Star Wars, Star Wars Episode VII: The Force Awakens, FN-2187, Finn, John Boyega
Will Finn’s Family Be Important?

Finn is 23-years old in Episode VII.  I originally thought he might be a legacy character, but I think the mention of his family is more of an example of how The First Order has taken the old Jedi model of removing Force-sensitive children from their families and twisted it to create a better, more lethal, actually able to hit things when they shoot, class of Stormtrooper.

Star Wars, Star Wars Episode VII: The Force Awakened, Supreme Leader Snoke, Andy Serkis
Is Supreme Leader Snoke Someone We’ve Heard of Before?

Right after the film, the rampant assumption was that Snoke was Darth Plagueis.  In Episode III, Palpatine cements Anakin’s turn to the Dark Side by telling of his master, Plagueis, who had the secret to conquering death.  Andy Serkis, who plays Snoke, flat out said that Snoke is just Snoke.  So we’re assuming this is a new character.  He doesn’t seem like a Sith.  He seems more interested in the Force as a whole and he’s clearly been very careful about how much knowledge to imbue Kylo Ren with.  I don’t know that Snoke looks anything like his hologram, but I can tell you he’s not 25 feet tall.  That was a Wizard of Oz homage.  Who Snoke is (new character or old) and what his story is, I think will be a key part of Episode VIII.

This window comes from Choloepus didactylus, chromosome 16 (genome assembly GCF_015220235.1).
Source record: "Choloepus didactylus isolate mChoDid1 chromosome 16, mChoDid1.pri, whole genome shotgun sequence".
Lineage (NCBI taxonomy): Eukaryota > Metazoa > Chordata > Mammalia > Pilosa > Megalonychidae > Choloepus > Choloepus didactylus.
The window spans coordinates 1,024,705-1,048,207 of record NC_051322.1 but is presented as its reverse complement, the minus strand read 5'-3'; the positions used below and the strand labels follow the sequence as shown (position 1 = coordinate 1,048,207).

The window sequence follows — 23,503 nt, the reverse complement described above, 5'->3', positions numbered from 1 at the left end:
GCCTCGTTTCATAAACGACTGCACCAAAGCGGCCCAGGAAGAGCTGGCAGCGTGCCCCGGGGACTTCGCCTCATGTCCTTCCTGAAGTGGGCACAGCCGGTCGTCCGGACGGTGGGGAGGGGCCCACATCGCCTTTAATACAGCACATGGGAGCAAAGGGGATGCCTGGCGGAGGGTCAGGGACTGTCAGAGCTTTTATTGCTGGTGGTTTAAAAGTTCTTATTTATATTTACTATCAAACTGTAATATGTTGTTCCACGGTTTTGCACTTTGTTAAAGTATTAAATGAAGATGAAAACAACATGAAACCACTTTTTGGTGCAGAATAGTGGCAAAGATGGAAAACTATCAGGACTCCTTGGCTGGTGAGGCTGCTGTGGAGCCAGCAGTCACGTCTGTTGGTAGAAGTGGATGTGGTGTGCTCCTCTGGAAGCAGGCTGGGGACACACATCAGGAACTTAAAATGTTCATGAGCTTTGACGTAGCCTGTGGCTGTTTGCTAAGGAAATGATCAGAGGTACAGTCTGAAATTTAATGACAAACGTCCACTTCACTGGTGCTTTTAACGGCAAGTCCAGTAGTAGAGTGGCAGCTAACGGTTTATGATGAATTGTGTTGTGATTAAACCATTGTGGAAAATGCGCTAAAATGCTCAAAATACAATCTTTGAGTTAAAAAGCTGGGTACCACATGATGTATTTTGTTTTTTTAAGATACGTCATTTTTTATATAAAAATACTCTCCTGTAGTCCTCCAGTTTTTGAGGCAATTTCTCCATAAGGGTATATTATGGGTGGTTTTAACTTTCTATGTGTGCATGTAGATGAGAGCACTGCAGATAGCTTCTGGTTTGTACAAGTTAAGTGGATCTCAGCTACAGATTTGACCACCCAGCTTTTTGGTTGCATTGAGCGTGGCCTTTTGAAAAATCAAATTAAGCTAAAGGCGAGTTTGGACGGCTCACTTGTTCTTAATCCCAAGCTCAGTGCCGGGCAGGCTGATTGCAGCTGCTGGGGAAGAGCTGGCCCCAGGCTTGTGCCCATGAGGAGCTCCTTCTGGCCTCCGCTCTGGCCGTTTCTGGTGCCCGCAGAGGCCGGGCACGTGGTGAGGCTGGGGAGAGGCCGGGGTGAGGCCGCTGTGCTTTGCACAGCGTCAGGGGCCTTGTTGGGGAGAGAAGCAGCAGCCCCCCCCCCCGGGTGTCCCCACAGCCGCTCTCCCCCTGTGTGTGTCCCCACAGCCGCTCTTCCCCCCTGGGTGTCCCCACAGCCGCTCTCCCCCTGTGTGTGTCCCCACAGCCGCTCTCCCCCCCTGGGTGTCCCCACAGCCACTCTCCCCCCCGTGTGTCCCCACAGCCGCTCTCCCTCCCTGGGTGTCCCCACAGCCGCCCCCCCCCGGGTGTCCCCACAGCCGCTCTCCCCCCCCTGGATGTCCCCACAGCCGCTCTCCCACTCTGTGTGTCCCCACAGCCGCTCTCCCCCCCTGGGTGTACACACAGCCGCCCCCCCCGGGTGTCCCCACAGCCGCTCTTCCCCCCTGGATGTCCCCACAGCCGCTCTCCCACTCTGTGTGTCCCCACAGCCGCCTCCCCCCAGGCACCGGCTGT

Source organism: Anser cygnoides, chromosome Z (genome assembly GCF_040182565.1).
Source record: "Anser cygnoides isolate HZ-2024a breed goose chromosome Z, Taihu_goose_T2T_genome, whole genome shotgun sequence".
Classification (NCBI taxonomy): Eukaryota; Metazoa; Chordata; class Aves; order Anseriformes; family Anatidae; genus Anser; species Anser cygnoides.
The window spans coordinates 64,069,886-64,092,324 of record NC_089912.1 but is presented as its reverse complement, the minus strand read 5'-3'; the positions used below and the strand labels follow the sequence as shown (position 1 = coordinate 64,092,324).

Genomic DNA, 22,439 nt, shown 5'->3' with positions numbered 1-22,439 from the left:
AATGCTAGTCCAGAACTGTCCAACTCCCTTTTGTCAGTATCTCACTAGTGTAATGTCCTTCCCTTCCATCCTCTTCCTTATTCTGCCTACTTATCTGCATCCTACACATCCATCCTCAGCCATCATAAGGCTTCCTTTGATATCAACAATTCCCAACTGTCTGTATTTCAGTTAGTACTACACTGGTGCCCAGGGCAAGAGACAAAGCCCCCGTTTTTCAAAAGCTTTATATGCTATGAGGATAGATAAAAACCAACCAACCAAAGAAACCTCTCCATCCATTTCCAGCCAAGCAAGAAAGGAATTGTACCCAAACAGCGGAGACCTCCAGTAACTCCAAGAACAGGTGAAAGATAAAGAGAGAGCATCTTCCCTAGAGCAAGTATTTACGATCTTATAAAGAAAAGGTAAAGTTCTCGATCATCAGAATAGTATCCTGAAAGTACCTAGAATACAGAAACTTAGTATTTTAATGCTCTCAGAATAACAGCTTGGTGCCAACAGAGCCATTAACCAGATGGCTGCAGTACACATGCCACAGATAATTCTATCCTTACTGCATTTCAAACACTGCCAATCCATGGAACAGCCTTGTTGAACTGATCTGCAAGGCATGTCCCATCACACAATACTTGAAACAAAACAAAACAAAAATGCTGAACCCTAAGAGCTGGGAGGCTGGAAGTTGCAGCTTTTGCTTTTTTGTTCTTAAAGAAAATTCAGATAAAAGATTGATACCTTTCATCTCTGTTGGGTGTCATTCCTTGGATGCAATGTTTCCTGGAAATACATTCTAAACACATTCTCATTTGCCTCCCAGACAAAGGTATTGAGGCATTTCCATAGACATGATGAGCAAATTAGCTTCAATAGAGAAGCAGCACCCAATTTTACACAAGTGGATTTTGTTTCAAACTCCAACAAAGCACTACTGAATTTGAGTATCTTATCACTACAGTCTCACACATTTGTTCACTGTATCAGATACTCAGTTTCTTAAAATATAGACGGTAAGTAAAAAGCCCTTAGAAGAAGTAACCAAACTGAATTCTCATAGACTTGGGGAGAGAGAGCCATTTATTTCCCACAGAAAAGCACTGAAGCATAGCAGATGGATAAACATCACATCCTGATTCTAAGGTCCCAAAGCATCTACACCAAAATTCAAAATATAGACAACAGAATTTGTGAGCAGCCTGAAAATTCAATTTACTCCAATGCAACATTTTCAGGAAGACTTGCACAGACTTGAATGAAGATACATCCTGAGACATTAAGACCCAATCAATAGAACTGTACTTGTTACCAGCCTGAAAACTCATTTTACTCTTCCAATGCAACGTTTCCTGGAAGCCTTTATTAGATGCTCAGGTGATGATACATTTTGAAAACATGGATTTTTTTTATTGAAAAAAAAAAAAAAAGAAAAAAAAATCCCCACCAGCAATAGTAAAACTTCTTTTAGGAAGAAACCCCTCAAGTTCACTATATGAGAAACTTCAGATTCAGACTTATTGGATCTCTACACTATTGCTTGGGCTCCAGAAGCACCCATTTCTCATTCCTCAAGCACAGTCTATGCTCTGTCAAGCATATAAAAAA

Knights of Ren, Star Wars, Star Wars Episode VII, Kylo Ren
What the HECK Went Wrong at Luke’s Academy?

This is one of the biggest questions out there: how did Luke fail so badly in training his nephew and allowing him to fall as Obi-Wan did Anakin?  I think the answer lies with Snoke.  Leia and Han both seem familiar with him, like they know him.  I believe Snoke presented himself as a surviving Jedi to Luke and wormed his way into the Academy to bring it down from the inside.  He directed Ben to his grandfather’s legacy and encouraged him to leave the Academy, possibly with a group of disaffected students to form his Knights of Ren.  They then returned and slaughtered the students (the vision we see in Maz’s castle) and possibly Luke’s wife.  Luke fled with Rey and left her in Lor San Tekka’s care on Jakku, blocking her memories to prevent her from ever trying to follow in his footsteps.  He then went back to the very roots of the Jedi Order, finding the first temple on that island, where he buried his wife and remained in seclusion for a decade.  Realizing that he might have to deal with his mistake once his grief passed and his knowledge of how he failed Ben was enhanced, he left a map to his location in pieces.

Star Wars, Obi-Wan Kenobi, Alec Guiness, Star Wars Episode IV A New Hope